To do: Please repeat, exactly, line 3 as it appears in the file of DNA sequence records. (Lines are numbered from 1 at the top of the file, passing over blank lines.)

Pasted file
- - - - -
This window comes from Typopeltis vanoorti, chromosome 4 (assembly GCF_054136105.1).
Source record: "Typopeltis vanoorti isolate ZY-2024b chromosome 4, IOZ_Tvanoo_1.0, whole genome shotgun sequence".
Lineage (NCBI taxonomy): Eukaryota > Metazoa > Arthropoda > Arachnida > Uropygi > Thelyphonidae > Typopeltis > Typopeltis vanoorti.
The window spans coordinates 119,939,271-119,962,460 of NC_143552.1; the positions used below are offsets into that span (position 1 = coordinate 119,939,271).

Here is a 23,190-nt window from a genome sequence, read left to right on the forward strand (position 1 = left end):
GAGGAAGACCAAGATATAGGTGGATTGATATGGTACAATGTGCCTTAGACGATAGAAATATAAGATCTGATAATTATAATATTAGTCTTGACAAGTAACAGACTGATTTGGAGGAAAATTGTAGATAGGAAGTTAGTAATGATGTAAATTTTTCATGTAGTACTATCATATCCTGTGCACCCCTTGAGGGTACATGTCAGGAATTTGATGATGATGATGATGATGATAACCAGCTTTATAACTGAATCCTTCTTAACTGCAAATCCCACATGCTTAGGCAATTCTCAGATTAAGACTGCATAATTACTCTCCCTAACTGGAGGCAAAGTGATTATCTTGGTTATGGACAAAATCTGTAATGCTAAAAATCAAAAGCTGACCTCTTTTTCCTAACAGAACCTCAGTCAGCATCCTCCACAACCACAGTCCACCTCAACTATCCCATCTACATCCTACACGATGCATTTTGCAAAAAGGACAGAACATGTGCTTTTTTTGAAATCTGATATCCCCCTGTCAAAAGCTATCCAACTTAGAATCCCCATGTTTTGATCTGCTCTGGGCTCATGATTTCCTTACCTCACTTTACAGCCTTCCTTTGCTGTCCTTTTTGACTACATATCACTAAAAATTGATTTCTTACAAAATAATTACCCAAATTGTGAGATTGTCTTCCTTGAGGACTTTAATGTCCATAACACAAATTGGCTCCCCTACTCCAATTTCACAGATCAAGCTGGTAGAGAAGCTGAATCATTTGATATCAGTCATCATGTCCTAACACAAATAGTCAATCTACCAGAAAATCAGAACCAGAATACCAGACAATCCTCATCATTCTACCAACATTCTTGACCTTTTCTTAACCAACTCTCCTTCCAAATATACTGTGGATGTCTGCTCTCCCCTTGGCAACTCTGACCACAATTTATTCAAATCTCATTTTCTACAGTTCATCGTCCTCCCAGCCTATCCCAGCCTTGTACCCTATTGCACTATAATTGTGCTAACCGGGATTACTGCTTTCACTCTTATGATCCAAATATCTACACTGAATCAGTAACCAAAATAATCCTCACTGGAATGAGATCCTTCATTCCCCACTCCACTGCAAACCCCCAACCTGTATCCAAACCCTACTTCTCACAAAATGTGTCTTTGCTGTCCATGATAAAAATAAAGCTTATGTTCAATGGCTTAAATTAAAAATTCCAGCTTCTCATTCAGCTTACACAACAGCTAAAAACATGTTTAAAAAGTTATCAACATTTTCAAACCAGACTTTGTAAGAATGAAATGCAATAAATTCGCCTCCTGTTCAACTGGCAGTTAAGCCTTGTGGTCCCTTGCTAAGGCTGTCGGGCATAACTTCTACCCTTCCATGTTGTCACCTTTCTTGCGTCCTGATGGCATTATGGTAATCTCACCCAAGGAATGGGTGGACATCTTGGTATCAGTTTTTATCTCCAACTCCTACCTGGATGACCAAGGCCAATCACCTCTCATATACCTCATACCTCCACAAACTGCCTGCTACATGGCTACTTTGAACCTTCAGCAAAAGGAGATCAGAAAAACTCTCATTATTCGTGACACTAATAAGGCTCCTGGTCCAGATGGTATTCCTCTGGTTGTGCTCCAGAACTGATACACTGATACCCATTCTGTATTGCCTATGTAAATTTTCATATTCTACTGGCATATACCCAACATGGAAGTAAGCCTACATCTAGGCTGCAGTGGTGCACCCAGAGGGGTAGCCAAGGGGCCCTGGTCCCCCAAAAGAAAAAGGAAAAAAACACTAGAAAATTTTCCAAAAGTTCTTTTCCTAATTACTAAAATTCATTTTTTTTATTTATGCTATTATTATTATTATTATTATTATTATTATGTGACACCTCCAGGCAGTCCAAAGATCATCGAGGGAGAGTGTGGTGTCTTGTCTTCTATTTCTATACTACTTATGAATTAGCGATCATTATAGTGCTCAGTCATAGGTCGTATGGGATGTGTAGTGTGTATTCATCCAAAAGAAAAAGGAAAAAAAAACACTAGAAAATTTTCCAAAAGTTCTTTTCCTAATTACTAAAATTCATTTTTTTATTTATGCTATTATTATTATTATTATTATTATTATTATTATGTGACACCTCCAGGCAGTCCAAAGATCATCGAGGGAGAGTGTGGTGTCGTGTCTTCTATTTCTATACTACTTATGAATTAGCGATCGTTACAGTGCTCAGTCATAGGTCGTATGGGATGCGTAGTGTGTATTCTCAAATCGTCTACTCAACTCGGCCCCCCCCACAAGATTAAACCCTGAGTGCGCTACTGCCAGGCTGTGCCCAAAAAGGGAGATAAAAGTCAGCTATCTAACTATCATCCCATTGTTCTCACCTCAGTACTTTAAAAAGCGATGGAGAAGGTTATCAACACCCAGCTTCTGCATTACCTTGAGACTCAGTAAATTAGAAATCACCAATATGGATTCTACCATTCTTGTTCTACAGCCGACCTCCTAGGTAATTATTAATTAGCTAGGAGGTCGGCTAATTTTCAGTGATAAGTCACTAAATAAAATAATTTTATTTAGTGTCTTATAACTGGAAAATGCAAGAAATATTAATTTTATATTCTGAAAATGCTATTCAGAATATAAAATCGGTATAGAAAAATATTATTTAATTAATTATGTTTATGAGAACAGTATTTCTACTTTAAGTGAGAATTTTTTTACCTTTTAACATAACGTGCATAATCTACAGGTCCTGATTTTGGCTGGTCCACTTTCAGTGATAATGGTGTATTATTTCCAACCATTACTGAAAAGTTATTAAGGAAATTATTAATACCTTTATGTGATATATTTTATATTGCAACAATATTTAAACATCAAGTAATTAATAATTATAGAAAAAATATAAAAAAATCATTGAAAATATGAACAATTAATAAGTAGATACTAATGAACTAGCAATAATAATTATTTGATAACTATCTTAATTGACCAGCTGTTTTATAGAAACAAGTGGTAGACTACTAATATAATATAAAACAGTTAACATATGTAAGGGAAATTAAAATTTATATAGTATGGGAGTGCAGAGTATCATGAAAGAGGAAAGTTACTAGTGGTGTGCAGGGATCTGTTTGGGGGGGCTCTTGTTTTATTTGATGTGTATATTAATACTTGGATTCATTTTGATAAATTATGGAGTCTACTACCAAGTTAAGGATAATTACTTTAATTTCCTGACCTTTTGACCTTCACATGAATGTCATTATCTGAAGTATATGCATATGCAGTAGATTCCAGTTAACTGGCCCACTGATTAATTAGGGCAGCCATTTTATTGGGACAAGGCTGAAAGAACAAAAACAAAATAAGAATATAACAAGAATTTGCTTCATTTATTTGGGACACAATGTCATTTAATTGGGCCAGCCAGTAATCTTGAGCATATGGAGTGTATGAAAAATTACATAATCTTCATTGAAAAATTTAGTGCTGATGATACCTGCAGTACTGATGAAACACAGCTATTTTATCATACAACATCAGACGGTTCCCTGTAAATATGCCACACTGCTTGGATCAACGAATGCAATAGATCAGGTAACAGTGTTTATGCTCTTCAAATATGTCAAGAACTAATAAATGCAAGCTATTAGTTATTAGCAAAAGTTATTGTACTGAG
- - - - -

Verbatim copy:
Lineage (NCBI taxonomy): Eukaryota > Metazoa > Arthropoda > Arachnida > Uropygi > Thelyphonidae > Typopeltis > Typopeltis vanoorti.